State of the Arts

Bob Dylan in Hyde Park? He is still an icon but live he sounds like a pub singer with a throat infection

In her latest column examining a burning issue of the week in culture, Lucy Jones reacts to the news that the legendary singer-songwriter will headline British Summer Time 2019

Thursday 29 November 2018 08:08
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Reviews of his gigs in the last decade are varied, even though he plays similar setlists. Some find the shows sublime and exhilarating, others find them appalling and even an abuse of power. But people still want to watch him perform
Reviews of his gigs in the last decade are varied, even though he plays similar setlists. Some find the shows sublime and exhilarating, others find them appalling and even an abuse of power. But people still want to watch him perform

The news that Bob Dylan will headline British Summer Time festival in 2019 had a strange effect on me. My first thought was, wow, Dylan in Hyde Park, when are the tickets on sale and where’s my credit card? But then I swiftly remembered my Dylan pilgrimage to Hop Farm in 2012, and how dreadful it was.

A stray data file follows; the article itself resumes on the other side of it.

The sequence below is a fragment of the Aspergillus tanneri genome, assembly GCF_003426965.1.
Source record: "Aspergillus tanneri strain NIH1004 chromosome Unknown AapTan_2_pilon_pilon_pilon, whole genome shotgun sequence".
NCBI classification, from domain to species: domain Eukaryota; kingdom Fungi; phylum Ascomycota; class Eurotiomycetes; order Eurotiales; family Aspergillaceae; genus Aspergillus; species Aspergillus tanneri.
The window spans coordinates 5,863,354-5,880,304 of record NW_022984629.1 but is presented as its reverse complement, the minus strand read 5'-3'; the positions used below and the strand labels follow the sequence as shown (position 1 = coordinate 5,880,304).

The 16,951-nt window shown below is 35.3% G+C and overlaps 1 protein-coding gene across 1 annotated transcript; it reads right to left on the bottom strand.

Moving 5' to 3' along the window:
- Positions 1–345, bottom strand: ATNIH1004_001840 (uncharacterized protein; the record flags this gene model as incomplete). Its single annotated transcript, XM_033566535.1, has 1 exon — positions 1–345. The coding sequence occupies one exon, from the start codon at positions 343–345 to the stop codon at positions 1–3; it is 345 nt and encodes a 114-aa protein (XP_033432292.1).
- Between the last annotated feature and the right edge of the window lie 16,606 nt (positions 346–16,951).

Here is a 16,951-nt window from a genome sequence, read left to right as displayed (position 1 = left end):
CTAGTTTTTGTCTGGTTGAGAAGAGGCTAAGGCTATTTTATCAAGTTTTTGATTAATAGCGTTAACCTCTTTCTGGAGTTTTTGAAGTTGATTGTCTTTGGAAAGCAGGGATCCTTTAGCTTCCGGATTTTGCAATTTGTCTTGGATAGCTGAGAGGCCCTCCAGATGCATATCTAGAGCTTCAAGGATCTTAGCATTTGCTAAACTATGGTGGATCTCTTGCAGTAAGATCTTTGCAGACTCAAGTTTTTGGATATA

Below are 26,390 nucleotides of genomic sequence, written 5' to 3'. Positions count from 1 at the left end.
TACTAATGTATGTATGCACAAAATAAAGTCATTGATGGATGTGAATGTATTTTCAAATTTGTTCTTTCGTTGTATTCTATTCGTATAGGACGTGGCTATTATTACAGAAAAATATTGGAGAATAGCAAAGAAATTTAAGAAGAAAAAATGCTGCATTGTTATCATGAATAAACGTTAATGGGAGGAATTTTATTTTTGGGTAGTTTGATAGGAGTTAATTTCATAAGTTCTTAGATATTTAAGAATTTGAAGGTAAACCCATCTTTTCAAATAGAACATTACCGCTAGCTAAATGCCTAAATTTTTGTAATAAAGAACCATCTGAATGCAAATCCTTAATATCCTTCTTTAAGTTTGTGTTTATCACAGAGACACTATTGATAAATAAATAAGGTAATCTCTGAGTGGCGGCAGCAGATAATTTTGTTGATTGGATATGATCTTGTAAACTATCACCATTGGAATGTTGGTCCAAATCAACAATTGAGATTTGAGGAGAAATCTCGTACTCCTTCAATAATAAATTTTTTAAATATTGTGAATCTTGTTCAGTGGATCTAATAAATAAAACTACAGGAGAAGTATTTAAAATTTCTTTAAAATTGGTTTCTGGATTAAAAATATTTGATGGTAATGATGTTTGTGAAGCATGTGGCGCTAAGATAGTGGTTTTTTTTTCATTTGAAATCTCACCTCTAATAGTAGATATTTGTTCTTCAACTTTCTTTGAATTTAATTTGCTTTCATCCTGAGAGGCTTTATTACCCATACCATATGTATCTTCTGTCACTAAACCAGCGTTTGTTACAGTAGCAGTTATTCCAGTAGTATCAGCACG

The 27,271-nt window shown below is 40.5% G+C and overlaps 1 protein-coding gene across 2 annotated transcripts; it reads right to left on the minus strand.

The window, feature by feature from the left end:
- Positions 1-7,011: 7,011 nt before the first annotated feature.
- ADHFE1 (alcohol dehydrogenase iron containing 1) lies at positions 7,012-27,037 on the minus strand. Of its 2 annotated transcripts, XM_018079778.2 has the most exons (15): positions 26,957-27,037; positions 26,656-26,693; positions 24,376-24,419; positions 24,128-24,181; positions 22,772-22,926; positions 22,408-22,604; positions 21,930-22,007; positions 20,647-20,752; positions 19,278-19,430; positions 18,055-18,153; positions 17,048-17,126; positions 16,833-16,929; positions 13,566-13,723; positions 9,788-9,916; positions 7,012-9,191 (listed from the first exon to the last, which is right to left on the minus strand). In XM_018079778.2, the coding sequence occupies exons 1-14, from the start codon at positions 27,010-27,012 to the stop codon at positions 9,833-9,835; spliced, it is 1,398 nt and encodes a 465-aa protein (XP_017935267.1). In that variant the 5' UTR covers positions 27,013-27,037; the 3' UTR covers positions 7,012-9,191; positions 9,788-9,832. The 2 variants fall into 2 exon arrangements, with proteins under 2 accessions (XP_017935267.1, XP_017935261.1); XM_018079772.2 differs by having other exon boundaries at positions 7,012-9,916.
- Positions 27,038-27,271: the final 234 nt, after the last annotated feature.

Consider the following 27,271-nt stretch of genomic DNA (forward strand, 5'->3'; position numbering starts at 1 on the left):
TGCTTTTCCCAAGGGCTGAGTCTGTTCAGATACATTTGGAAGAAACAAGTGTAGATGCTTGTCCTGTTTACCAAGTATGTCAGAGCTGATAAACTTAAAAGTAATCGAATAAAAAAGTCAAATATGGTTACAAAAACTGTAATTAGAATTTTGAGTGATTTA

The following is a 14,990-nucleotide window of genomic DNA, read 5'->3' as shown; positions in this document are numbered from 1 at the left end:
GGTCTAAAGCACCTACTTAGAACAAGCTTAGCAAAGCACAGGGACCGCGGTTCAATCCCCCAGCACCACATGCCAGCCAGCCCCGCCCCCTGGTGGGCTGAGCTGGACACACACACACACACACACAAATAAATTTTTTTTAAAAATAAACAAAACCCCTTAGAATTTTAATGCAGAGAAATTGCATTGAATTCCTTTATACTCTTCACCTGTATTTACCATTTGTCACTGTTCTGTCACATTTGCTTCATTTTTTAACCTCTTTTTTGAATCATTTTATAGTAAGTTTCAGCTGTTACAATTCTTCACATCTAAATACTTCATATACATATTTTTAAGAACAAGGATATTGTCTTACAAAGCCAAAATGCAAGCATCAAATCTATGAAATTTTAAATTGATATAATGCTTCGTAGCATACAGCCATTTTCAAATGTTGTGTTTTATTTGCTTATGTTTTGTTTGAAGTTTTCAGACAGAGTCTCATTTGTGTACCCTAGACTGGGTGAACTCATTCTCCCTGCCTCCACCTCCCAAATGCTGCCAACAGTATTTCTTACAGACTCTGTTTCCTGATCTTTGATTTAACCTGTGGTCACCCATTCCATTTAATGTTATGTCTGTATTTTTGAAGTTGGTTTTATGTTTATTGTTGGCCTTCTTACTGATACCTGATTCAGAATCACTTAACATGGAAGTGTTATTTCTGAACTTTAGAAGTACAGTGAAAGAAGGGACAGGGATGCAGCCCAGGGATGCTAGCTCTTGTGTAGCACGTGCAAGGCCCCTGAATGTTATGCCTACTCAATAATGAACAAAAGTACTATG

My parents had seven rock or pop vinyls when I was growing up and the rest were classical. Two of the seven, which are indelibly inked through my psyche, were Bob Dylan albums, The Freewheelin’ Bob Dylan and Blood on the Tracks. As a child, I preferred the more immediate ABBA and Stevie Wonder but, later, I fell for his words and delivery. When I was a teenager, “You’re a Big Girl Now” described my adolescent heartbreaks, the pain “like a corkscrew to my heart”. In my 20s, “It’s Alright, Ma (I’m Only Bleeding)” was a power anthem at a destructive time, when I’d turn the lines over in my head, finding solace and enlightenment in Dylan’s existentialist runes. I realised I needed to see him live before he dies.